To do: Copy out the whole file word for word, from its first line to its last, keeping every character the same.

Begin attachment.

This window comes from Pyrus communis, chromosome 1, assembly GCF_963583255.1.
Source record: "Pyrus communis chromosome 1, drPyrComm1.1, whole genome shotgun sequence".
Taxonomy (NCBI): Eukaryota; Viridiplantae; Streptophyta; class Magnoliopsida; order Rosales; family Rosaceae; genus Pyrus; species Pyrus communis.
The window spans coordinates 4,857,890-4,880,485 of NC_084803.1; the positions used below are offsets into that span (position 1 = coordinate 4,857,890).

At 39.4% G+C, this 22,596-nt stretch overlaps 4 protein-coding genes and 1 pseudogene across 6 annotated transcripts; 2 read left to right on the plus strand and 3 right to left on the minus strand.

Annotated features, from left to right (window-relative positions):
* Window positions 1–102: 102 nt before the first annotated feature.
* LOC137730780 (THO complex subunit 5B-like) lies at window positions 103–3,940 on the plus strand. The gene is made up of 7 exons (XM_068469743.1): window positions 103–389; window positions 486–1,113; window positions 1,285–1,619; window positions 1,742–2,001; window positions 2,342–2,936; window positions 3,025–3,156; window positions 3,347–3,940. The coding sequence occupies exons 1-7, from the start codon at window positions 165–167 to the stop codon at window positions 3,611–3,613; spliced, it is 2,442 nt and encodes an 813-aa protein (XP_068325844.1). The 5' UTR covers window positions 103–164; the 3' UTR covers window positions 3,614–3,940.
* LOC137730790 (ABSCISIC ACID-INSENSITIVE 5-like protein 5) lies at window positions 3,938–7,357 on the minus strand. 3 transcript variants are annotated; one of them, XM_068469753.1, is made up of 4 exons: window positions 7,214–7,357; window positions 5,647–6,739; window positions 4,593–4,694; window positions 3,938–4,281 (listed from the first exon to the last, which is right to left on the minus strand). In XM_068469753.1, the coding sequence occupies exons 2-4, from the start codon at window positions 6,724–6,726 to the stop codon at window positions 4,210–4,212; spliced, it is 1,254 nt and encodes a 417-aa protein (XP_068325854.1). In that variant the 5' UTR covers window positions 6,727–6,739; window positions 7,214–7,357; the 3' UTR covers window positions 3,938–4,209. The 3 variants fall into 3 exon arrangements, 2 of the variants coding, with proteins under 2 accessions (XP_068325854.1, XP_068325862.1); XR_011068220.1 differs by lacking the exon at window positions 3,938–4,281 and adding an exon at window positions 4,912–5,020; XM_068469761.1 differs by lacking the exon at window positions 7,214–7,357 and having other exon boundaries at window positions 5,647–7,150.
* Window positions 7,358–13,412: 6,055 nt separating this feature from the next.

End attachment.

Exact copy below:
This window comes from Pyrus communis, chromosome 1, assembly GCF_963583255.1.
Source record: "Pyrus communis chromosome 1, drPyrComm1.1, whole genome shotgun sequence".
Taxonomy (NCBI): Eukaryota; Viridiplantae; Streptophyta; class Magnoliopsida; order Rosales; family Rosaceae; genus Pyrus; species Pyrus communis.
The window spans coordinates 4,857,890-4,880,485 of NC_084803.1; the positions used below are offsets into that span (position 1 = coordinate 4,857,890).

At 39.4% G+C, this 22,596-nt stretch overlaps 4 protein-coding genes and 1 pseudogene across 6 annotated transcripts; 2 read left to right on the plus strand and 3 right to left on the minus strand.

Annotated features, from left to right (window-relative positions):
* Window positions 1–102: 102 nt before the first annotated feature.
* LOC137730780 (THO complex subunit 5B-like) lies at window positions 103–3,940 on the plus strand. The gene is made up of 7 exons (XM_068469743.1): window positions 103–389; window positions 486–1,113; window positions 1,285–1,619; window positions 1,742–2,001; window positions 2,342–2,936; window positions 3,025–3,156; window positions 3,347–3,940. The coding sequence occupies exons 1-7, from the start codon at window positions 165–167 to the stop codon at window positions 3,611–3,613; spliced, it is 2,442 nt and encodes an 813-aa protein (XP_068325844.1). The 5' UTR covers window positions 103–164; the 3' UTR covers window positions 3,614–3,940.
* LOC137730790 (ABSCISIC ACID-INSENSITIVE 5-like protein 5) lies at window positions 3,938–7,357 on the minus strand. 3 transcript variants are annotated; one of them, XM_068469753.1, is made up of 4 exons: window positions 7,214–7,357; window positions 5,647–6,739; window positions 4,593–4,694; window positions 3,938–4,281 (listed from the first exon to the last, which is right to left on the minus strand). In XM_068469753.1, the coding sequence occupies exons 2-4, from the start codon at window positions 6,724–6,726 to the stop codon at window positions 4,210–4,212; spliced, it is 1,254 nt and encodes a 417-aa protein (XP_068325854.1). In that variant the 5' UTR covers window positions 6,727–6,739; window positions 7,214–7,357; the 3' UTR covers window positions 3,938–4,209. The 3 variants fall into 3 exon arrangements, 2 of the variants coding, with proteins under 2 accessions (XP_068325854.1, XP_068325862.1); XR_011068220.1 differs by lacking the exon at window positions 3,938–4,281 and adding an exon at window positions 4,912–5,020; XM_068469761.1 differs by lacking the exon at window positions 7,214–7,357 and having other exon boundaries at window positions 5,647–7,150.
* Window positions 7,358–13,412: 6,055 nt separating this feature from the next.